Scones, the Murrabit Market and my mum

This weekend marks the first Murrabit Market of 2017- held on the first Saturday of every month, you’re sure to find something that tickles your fancy to take home with you. Here is one of our very first posts we wrote back in 2016.

Whenever we have a family afternoon tea, my mum makes them. Whenever we have people over for afternoon tea, my mum makes them. When my boyfriend of five years went overseas for three months, she made them for me. My mum doesn’t claim to be an amazing baker, but I will admit that she nails these every f*cking time. Scones. Not the Canadian scone (pronounced sc-oh-n) but the proper English pronunciation of ‘scon’ (no bossy ‘e’ here).

Dad even rates my mum’s as better than his own mum’s. That’s a big call. It’s rare that anyone has the balls to rate anything higher than what Nana June makes. She’s a CWA queen who whips up pasties, sausage rolls, cookies, Christmas puddings, lamb shank soup and scones. Don’t ever dare say that someone else’s are better than hers. So when my dad says that mum’s scones are the bomb, you better take notice.

Having had such high expectations set from such a young age, I rarely am able to find a scone that can measure up to what my mother consistently is able to produce. Who am I kidding, once your dad has it ingrained into you that a great scone never has to be split by a knife (you should be able to do it by hand), I never have been able to devour one that matches such lofty expectations.

I did have mixed feelings when I visited the February Murrabit Market, both for the scones and the stalls that were on offer. Held the first Saturday of every month (as well as Easter Saturday and the Saturday before Christmas) this market is somewhat of an institution for local Mallee residents. My first visit was nearly two years ago, after I had first moved to the region. I was a little overwhelmed as to what was on offer- lace tablecloths, clothing, lots of hardware, plants, crappy toys, more clothing, more hardware (old and new), more plants and more clothing. I was disappointed that there wasn’t more fresh produce considering we are located in somewhat of a farming community. So it was to my absolute delight that my visit this time round showcased a lot more of what the local area has to offer. Admittedly there weren’t as many stalls (I didn’t mind this but I’m sure the stall holders and Murrabit market committee aren’t overly rapt with it?). However, it was fantastic to see the increased amount of local produce stall holders. I was able to buy vegetables grown from an old lady’s garden, bulk nuts and seeds from suppliers from Shepparton (and Reservoir oddly enough- near my old Melbourne stomping ground) and fruit from a local grower. This was more like it.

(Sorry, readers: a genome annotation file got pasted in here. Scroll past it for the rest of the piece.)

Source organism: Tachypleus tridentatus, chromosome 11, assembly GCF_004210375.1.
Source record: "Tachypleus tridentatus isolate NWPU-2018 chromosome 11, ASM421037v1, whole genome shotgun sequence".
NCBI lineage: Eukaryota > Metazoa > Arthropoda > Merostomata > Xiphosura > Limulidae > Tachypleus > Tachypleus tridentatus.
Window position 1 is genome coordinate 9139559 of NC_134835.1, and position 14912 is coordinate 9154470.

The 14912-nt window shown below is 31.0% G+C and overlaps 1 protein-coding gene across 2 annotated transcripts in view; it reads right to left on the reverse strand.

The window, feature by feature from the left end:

Once all my produce had been purchased, it was time to retreat to the Murrabit Community Hall. Regardless of what you had planned on buying from the market, make sure you allow yourself some time and some spare change to come here. Sandwiches, cake plates, coffee, tea and cappuccinos are all available to purchase. And more importantly, so are scones.

scone 2

scone 3